At least 34,000 health workers in Nairobi will receive the AstraZeneca-Oxford Covid-19 vaccine in the first phase of the vaccination drive, Nairobi Metropolitan Services (NMS) has said.
The drive, which began on Tuesday, targets to vaccinate over 5,000 health care workers (HCW) in the public sector, 22,496 in the private sector, and additional 7,300 community health volunteers.
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The vaccination will be undertaken in three phases, however, the first phase will target frontline health workers including health care workers, community health volunteers, and facility support staff.
Nairobi has been allocated 72,000 doses of the vaccine for the vaccination centres within Nairobi County.
NMS Director-General Mohamed Badi said Nairobi has been allocated 72,000 doses of vaccine for the vaccination centres within Nairobi.
This week, eight hospitals will be dispensing the vaccine as part of the 16 health facilities identified by the Major General Mohamed Badi-led administration NMS for the vaccination drive.
The health facilities include National Spinal Injury Hospital, Mathare Hospital, Moi airbase Hospital, Mbagathi Hospital, Memorial Hospital, Kenya University Medical Centre as well as Kenyatta National Hospital (KNH) and State House Clinic.
The next phase will include Mama Lucy Kibaki Hospital, Pumwani maternity hospital, Jamaa Mission Hospital, St Francis Community Hospital , Coptic Hospital Ngong Road, Aga Khan Hospital, Ruaraka Uhai Neema Hospital, Nairobi Hospital and the Mater Misericodiae Hospital.
“The second phase will target those with conditions like diabetes and hypertension among others while the third phase will target all other eligible persons’. I want to assure all health workers that we will vaccinate all of you in both the public and the private facilities,” said Major General Badi.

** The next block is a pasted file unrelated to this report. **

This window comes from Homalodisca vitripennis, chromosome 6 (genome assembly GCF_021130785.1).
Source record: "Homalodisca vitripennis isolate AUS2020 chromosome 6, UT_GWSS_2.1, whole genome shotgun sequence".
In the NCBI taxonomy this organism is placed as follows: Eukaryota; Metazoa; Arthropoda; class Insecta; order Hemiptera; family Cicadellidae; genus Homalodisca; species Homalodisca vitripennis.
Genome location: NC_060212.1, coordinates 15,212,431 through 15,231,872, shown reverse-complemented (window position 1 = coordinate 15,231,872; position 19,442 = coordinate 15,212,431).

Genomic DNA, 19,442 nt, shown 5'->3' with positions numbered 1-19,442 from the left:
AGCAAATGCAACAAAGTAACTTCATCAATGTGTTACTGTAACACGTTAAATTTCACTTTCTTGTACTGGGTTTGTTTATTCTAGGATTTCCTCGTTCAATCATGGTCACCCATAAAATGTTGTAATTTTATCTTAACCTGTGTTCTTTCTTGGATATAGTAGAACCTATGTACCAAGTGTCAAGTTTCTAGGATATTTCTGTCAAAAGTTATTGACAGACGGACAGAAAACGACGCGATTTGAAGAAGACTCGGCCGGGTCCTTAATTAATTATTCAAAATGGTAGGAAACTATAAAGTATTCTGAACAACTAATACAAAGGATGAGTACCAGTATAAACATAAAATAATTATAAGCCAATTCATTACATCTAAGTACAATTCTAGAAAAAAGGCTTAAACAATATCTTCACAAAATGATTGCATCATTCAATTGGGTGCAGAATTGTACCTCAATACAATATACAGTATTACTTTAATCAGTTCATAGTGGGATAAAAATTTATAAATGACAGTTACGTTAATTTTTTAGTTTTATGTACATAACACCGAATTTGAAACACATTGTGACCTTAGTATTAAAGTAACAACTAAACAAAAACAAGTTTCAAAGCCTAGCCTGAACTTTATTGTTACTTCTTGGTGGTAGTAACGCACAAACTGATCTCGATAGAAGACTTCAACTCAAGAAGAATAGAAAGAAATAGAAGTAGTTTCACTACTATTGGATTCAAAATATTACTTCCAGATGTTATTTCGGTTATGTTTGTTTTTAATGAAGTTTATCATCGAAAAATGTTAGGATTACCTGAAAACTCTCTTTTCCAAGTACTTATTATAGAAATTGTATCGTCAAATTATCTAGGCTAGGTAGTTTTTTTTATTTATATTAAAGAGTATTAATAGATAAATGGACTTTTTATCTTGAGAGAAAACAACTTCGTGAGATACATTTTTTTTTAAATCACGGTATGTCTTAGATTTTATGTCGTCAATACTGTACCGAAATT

The NMS boss explained that the vaccination will help protect individuals from getting Covid-19 disease. However, he called for Kenyans to take preventive measures against the deadly disease including social distancing, hand washing and wearing a mask, saying coronavirus diseases has no known cure.
“Getting vaccinated protects people around you, particularly people at increased risk for severe illness from the disease as vaccination is a safer way to help build protection,” he said.
Nairobi has been worse hit by Covid-19 pandemic accounting for 44 percent of positive cases reported countrywide.
As of March 7, 2021, Nairobi had reported a total of 48,358 confirmed positive cases of Covid-19 out of the 108,827 cases reported in Kenya since March 13, 2020.
A total of 681 deaths have also been reported in Nairobi out of the total 1,876 deaths recorded in the country as at that time.
“All cases diagnosed are either admitted to treatment centres of placed under home-based isolation where they are closely monitored. Cumulatively, 1,736 patients are under home based care,” said the NMS boss.
As part of response to the deadly disease, NMS has isolation facilities at Mama Lucy hospital, Mbagathi hospital and Kibera South Health Centre.
The agency, with support from the National Multiagency Covid Command Centre (NMACC) has established a testing laboratory at Mama Lucy Kibaki Hospital.
An emergency operation centre to coordinate response activities has also been established and members of the public can call the toll-free numbers for assistance.
Source: Nairobi News